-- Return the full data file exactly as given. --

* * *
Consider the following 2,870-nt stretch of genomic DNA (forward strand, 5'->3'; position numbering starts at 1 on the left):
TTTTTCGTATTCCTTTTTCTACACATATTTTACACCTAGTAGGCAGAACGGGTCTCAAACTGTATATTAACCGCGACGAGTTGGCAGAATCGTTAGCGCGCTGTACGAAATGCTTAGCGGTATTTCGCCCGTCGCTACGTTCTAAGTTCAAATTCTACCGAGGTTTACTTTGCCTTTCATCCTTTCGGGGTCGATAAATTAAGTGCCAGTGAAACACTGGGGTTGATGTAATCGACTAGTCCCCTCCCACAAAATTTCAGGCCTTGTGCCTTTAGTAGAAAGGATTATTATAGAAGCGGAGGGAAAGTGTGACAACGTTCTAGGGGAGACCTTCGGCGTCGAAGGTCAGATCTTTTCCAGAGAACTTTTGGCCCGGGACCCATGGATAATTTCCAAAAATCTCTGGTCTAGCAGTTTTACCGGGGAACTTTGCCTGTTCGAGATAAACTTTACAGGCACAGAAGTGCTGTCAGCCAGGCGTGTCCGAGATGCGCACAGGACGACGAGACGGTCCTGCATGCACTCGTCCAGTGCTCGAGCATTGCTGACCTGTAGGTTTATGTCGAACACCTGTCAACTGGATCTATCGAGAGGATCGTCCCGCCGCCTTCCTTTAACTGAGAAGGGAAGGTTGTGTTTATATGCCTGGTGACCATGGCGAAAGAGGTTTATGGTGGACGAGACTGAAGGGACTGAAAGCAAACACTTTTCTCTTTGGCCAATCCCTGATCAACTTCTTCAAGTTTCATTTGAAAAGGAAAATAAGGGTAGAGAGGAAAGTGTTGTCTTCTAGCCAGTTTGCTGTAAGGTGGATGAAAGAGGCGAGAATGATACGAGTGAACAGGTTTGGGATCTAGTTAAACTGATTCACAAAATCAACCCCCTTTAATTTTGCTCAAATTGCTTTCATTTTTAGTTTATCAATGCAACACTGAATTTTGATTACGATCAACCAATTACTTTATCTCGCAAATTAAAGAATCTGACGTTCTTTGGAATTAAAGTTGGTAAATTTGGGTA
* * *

Consider the following 2,870-nt stretch of genomic DNA (forward strand, 5'->3'; position numbering starts at 1 on the left):
TTTTTCGTATTCCTTTTTCTACACATATTTTACACCTAGTAGGCAGAACGGGTCTCAAACTGTATATTAACCGCGACGAGTTGGCAGAATCGTTAGCGCGCTGTACGAAATGCTTAGCGGTATTTCGCCCGTCGCTACGTTCTAAGTTCAAATTCTACCGAGGTTTACTTTGCCTTTCATCCTTTCGGGGTCGATAAATTAAGTGCCAGTGAAACACTGGGGTTGATGTAATCGACTAGTCCCCTCCCACAAAATTTCAGGCCTTGTGCCTTTAGTAGAAAGGATTATTATAGAAGCGGAGGGAAAGTGTGACAACGTTCTAGGGGAGACCTTCGGCGTCGAAGGTCAGATCTTTTCCAGAGAACTTTTGGCCCGGGACCCATGGATAATTTCCAAAAATCTCTGGTCTAGCAGTTTTACCGGGGAACTTTGCCTGTTCGAGATAAACTTTACAGGCACAGAAGTGCTGTCAGCCAGGCGTGTCCGAGATGCGCACAGGACGACGAGACGGTCCTGCATGCACTCGTCCAGTGCTCGAGCATTGCTGACCTGTAGGTTTATGTCGAACACCTGTCAACTGGATCTATCGAGAGGATCGTCCCGCCGCCTTCCTTTAACTGAGAAGGGAAGGTTGTGTTTATATGCCTGGTGACCATGGCGAAAGAGGTTTATGGTGGACGAGACTGAAGGGACTGAAAGCAAACACTTTTCTCTTTGGCCAATCCCTGATCAACTTCTTCAAGTTTCATTTGAAAAGGAAAATAAGGGTAGAGAGGAAAGTGTTGTCTTCTAGCCAGTTTGCTGTAAGGTGGATGAAAGAGGCGAGAATGATACGAGTGAACAGGTTTGGGATCTAGTTAAACTGATTCACAAAATCAACCCCCTTTAATTTTGCTCAAATTGCTTTCATTTTTAGTTTATCAATGCAACACTGAATTTTGATTACGATCAACCAATTACTTTATCTCGCAAATTAAAGAATCTGACGTTCTTTGGAATTAAAGTTGGTAAATTTGGGTA